This month we focused all our attention on Ziwani
James Mbuthia- Team leader David Njoroge – Assistant Team Leader John Malonza - Tracker Julius Mwania – Security Masaku Mbanga – In camp Abdullahi– KWS Chora– KWS
A total of 456 snares were collected during the May operation, all of the snares were made for larger animals. During the patrols horrific scenes of snared animals were found, mainly zebra carcasses. At Ziwani farm a lot of snaring is going on probably due to the large amount of animals as well as a large population of people, there are over 1000 people living no less than 2 km from the park boundary and so will always have an opportunity to poach. We did report to the management and they did say that they would monitor it more carefully in the future. Many poachers are known to carry large rolls of wire specifically for snaring, this wire is said to be bought from Tanzania. The bush meat trade is still rampant in these areas, people are accustomed to bush meat as a source of income as well as food and so in order to change this attitude we will need the co-operation of two countries. We patrolled along the park boundary and major snaring hotspots inside the park and the neighboring ranch. Ziwani river boundary, Losoito plains, Murka Monyuni and Ziwani farm were checked. We also patrolled from Maktau to Salai as well as long the railway line but we did not complete our operation. It seems that we have the same problem as the Burra team in that there are snares now being used from the railway line, possibly by railway workers themselves. They are also using the abandoned telephone cables. Makatau town is a commercial center for game meat although it is being done secretly. Information gathered from informers reveal that poachers get in and out of the park from dusk until dawn. The meat is sold in the towns and the homesteads early in the morning. Poaching involves lamping and slashing the animal with a panga and is proving to be very successful. Poachers are very difficult to catch and so ambushes are necessary, which will be what we do next month when we revisit the area.
VIDEO SHOWS Kamunyu and Ngiluni primary schools benefited from wildlife videos this month. Other schools that were visited included Iviani and Mangelete primary school, their wildlife clubs are doing very well indeed.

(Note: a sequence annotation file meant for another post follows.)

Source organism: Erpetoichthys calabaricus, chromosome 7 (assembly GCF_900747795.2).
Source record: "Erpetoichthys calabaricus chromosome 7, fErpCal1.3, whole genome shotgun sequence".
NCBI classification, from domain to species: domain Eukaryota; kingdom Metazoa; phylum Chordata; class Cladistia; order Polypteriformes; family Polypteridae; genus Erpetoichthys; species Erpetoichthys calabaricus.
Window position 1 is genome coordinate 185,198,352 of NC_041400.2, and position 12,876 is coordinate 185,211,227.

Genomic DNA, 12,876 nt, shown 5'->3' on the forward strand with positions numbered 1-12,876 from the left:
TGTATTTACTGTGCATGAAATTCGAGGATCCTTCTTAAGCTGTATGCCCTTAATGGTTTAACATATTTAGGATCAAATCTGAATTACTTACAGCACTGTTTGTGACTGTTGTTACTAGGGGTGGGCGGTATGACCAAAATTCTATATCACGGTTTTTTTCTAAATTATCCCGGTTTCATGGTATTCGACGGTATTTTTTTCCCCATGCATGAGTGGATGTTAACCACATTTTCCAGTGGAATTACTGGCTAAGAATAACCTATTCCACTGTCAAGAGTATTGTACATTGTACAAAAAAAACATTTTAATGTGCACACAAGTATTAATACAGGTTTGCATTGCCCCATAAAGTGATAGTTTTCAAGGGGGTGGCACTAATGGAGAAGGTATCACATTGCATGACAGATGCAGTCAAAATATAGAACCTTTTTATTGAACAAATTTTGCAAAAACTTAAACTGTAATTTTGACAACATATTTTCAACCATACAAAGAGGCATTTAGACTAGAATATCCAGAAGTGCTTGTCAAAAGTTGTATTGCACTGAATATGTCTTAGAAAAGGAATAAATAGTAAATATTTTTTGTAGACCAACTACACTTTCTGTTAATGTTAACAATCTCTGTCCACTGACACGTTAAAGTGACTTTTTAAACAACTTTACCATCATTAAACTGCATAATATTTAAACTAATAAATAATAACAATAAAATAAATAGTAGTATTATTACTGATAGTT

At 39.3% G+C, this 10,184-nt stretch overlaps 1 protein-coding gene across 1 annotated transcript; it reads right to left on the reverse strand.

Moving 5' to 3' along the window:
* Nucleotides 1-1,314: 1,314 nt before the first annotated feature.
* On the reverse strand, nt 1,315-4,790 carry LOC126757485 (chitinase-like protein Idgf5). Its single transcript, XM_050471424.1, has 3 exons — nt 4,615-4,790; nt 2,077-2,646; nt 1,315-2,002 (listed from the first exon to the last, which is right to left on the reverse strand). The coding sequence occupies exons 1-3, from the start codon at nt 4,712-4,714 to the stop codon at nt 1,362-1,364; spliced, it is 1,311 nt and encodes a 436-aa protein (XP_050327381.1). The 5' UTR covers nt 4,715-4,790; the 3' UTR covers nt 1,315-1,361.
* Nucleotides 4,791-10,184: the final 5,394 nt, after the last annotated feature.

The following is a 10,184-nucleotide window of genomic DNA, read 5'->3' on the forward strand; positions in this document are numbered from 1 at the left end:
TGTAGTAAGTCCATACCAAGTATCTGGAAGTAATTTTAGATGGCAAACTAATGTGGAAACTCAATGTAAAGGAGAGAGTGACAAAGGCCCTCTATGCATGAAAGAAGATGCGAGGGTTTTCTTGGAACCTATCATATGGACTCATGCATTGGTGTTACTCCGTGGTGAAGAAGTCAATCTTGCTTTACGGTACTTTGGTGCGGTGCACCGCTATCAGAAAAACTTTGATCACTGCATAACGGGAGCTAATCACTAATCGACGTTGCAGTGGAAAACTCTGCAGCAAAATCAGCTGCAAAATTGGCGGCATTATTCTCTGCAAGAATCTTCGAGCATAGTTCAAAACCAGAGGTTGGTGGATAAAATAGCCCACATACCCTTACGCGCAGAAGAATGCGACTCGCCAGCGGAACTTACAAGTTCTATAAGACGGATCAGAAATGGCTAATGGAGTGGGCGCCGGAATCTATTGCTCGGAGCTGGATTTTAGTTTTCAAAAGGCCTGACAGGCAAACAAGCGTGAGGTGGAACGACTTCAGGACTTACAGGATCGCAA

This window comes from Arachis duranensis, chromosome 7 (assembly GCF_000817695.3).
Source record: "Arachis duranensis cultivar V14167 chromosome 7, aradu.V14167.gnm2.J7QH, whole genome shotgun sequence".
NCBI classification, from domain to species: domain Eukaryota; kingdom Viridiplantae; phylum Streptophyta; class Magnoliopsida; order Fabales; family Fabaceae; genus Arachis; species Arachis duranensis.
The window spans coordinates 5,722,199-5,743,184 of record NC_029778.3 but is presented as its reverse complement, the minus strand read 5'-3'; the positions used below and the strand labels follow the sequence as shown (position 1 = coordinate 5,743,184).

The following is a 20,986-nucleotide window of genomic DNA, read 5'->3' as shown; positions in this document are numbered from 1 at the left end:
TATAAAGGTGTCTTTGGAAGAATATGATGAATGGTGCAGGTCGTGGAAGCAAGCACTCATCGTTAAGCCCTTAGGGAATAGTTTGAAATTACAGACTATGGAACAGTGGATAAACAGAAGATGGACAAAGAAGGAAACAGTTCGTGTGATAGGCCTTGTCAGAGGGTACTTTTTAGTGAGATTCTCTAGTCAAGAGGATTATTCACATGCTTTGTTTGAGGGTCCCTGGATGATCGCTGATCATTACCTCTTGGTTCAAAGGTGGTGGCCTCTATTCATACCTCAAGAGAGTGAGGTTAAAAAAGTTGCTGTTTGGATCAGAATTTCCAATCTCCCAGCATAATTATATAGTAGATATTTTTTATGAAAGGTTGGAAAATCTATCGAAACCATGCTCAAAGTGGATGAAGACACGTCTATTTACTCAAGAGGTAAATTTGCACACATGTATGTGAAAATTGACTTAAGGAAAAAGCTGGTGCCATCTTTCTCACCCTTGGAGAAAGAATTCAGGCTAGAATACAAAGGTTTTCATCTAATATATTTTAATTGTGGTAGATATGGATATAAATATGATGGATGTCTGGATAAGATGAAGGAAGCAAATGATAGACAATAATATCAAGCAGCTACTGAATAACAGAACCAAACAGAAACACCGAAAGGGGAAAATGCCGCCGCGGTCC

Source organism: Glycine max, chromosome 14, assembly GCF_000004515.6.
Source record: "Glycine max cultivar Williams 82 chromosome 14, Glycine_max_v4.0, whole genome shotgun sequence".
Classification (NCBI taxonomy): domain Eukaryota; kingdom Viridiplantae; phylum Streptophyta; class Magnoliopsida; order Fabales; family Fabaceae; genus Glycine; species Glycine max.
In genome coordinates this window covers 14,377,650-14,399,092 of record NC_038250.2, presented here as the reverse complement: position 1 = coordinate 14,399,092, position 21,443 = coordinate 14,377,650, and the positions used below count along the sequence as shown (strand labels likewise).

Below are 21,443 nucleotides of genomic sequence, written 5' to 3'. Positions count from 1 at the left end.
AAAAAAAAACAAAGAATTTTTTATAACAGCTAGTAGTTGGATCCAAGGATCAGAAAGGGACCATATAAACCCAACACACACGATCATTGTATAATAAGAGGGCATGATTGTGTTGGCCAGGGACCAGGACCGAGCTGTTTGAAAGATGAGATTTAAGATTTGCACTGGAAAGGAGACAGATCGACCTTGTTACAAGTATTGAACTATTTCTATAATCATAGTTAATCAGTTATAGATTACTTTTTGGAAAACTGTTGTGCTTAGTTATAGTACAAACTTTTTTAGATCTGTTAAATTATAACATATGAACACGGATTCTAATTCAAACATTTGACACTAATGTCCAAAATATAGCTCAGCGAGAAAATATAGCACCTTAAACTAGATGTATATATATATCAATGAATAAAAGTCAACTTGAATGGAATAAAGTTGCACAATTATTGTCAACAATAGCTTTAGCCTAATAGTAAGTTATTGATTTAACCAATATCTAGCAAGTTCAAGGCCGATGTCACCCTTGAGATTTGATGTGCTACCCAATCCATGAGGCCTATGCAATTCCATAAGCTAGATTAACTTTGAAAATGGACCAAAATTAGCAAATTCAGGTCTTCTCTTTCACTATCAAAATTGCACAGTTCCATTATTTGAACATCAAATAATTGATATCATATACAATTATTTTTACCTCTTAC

WORKSHOP Between 16th and 18th of May the team leaders of the David Sheldrick Wildlife Trust along with Wildlife Clubs of Kenya and the KWS organized a workshop. It was held at Joana Chase secondary school. All in the entire workshop was a success, all sorts of issues were discussed and we feel more positive about the future of Tsavos wildlife now.
JAMBO PROJECT On the 14th of May Jambo project was introduced to 3 different schools, Ngiluni, Iviani and Mangalete. The project is aimed at introducing children from the States to children here, through this they will each learn about cultures and wildlife.
SPORTS Almost every weekend there is a sports event, more and more people are now joining sports clubs which is very positive.
FIELD TRIP TSAVO NATIONAL PARK On 24th of May Ngiluni primary school wildlife members benefited with a field trip into Tsavo West. Community representatives joined the pupils for the trip. This was there first trip ever and they were extremely happy, again most of these children had never seen some of the game that we saw. I believe that these trips are underestimated in their value to the lives of these children. On a field trip these children learn how nature works and how delicate the balance is, most of these children leave having a favorite animal and a different attitude to animal’s altogether.
Other things to report are that the seedlings that have been distributed to various schools are doing very well; the people are taking good care of them.
Report by James Mbuthia